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Legal Briefs

Atom Corp. VS. Atom-Bomb.com
Atom Corp. of Seattle, who run the online film company AtomFilms, and Venice, California-based Atom-Bomb.com Inc., another online entertainment community, announced late yesterday that they have settled their trade name, trademark and service mark dispute on mutually acceptable, confidential terms.

Due to the terms of the settlement agreement, neither party could comment on the dispute, and may have no further public comments regarding the issue.

By John Townley

Real Networks VS. Streambox.com
"You only sue the ones you love, the ones you shouldn't sue at all..." That paraphrased pop oldie seems to be echoing across the Net as companies first sue each other, then go into business together.

Joining the litigious matrimonial tide Friday were RealNetworks Inc. and Streambox Inc., who settled the federal lawsuit brought by RealNetworks against Streambox under the Digital Millennium Copyright Act in December 1999.

RealNetworks claimed that the Streambox software suite illegally disabled a copy protection system used to secure RealAudio and G2 streaming audio files.

The products in question were the Streambox Ripper, which converts CDs into the well-known MP3 format and into Windows Media, and Streambox VCR, which "records" RealNetworks audio streams for playback.

Under the settlement, which took place in the Federal District Court for the Western District of Washington, Streambox will develop future products that will operate in conjunction with RealNetworks' copy protection features. Specifically, Streambox agreed that it will modify its Streambox Ripper and StreamboxVCR products to bring them in line with the copy protection feature in RealSystem.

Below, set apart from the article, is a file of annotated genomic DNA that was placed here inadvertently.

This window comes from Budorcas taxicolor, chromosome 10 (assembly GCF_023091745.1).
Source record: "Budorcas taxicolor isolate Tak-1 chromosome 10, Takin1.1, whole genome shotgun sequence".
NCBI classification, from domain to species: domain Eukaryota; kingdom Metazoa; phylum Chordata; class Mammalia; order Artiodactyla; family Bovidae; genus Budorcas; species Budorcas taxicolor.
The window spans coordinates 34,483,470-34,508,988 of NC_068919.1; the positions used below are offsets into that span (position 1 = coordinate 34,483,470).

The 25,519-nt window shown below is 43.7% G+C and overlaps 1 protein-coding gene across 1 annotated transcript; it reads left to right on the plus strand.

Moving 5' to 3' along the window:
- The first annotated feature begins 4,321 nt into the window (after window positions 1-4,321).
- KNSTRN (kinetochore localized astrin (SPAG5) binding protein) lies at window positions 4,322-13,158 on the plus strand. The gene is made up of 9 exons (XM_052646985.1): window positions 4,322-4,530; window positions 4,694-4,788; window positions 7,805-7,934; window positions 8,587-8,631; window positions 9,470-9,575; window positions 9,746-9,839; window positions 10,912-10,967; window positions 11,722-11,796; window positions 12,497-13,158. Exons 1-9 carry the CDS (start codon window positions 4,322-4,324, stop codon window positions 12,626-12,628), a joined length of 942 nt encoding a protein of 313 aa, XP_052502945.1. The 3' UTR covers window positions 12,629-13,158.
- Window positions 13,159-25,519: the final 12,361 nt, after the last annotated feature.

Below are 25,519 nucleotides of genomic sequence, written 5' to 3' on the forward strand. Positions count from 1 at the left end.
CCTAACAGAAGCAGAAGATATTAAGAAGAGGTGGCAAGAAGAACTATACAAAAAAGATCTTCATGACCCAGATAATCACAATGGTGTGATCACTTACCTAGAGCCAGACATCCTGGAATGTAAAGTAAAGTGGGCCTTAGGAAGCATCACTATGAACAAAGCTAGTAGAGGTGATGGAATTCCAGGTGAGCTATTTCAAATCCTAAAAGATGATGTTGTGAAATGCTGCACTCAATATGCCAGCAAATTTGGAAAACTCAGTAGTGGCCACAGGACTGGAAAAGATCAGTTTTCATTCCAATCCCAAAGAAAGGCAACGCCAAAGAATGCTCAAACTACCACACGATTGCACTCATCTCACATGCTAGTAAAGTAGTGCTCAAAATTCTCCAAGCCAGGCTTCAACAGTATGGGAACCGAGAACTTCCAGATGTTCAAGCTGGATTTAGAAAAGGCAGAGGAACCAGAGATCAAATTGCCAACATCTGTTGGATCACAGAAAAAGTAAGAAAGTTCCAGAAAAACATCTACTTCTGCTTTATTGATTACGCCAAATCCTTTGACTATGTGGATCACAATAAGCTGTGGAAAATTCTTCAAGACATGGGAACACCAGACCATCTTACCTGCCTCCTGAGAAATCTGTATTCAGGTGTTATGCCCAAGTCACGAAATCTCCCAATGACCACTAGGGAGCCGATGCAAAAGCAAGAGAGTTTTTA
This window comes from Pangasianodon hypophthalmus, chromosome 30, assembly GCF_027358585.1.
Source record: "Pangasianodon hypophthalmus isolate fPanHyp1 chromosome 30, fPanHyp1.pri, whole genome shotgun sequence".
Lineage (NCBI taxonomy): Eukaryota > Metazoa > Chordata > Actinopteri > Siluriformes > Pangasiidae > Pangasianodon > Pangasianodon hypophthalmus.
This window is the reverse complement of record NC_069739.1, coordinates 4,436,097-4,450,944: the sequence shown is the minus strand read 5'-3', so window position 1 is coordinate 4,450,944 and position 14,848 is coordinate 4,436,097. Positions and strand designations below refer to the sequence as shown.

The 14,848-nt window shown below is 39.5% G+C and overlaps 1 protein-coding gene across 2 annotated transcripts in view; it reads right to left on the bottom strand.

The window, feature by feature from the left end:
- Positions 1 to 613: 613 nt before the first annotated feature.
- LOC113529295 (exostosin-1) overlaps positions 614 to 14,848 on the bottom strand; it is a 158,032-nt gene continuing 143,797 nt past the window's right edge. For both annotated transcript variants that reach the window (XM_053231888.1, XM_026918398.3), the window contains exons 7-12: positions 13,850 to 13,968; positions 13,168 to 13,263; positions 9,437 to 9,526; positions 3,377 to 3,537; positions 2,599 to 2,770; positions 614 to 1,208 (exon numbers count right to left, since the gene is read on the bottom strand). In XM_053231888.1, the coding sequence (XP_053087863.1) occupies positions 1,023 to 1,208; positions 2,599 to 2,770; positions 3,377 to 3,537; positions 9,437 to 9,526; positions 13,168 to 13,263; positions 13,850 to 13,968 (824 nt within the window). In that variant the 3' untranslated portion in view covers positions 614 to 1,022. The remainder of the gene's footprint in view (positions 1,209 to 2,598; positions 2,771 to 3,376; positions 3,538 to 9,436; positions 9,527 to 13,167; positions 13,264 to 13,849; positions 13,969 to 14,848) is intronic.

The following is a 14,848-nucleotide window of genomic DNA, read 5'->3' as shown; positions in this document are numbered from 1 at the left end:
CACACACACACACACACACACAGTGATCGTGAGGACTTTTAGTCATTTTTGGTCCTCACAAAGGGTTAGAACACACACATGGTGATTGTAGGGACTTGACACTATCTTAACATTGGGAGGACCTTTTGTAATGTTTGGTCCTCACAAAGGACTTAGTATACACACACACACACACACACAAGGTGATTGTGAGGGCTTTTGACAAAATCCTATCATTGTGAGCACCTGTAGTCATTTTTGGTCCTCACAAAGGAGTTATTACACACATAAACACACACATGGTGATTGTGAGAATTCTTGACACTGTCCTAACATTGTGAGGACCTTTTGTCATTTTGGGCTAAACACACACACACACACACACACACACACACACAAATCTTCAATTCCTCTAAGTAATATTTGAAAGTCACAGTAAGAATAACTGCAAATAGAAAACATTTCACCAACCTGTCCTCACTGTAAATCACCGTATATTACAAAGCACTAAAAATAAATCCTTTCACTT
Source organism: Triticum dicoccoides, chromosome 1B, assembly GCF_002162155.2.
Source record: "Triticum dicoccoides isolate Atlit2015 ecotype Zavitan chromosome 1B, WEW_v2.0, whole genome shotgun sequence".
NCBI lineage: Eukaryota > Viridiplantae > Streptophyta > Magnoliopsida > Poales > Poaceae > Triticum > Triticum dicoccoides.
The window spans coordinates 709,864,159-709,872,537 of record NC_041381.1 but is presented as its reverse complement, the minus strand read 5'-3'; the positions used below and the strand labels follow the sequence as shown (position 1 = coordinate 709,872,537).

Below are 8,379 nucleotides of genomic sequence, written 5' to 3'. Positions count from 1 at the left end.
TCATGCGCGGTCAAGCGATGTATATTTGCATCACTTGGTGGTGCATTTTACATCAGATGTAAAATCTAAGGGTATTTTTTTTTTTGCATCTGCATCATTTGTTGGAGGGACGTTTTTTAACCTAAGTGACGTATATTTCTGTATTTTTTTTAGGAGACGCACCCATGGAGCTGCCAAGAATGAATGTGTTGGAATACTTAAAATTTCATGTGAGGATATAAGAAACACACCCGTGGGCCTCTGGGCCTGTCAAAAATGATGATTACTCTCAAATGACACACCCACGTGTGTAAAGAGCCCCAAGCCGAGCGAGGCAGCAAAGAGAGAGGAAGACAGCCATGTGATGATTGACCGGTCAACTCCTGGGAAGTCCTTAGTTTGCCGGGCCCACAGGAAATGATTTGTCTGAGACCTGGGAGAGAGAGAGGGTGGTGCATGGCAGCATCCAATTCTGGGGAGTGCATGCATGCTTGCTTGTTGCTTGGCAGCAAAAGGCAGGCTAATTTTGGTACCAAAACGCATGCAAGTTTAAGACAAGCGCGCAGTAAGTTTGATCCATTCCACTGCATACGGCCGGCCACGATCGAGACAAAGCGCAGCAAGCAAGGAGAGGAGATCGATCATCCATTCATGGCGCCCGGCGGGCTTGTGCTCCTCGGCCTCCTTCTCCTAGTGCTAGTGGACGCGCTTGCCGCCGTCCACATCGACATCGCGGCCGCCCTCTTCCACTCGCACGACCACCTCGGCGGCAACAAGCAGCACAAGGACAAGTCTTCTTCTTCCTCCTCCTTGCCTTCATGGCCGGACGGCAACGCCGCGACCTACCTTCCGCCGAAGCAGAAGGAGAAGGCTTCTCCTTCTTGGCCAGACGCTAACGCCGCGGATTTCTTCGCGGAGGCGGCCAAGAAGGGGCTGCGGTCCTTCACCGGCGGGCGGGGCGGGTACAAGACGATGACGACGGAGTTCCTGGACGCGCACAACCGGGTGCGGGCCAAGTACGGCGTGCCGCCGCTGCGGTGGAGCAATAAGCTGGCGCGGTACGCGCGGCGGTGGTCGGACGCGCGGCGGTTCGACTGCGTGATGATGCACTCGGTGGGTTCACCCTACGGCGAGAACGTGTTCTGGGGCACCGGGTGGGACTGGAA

RealNetworks will provide Streambox with a license to the RealSystem Software Development Kit, which Streambox can use to create future versions of Streambox products that will respect RealNetworks' copy protection technology.

As part of the settlement, Streambox also agreed to stop distributing the Streambox Ferret program, which altered the search functionality on RealNetworks' RealPlayer, and to pay RealNetworks an undisclosed sum of money.

In a statement released by the company, Streambox indicated that it has emerged from the legal battle as the "clear winner because the product not enjoined in the ruling, Streambox Ripper, was the only product that was actually being sold. Streambox VCR was in beta test mode and Ferret was a free plug in that was given away. The ruling allows Streambox to continue the development of Streambox VCR."

RealNetworks noted that it, too, is pleased with the ruling.

"RealNetworks has a great track record of working with hundreds of developers around the world and we have now set the stage for a productive relationship with Streambox," said Steve Banfield, general manager for RealPlayer,. "Streambox's innovations will be welcomed by their many users and the more than 140 million unique registered users of RealPlayer worldwide."



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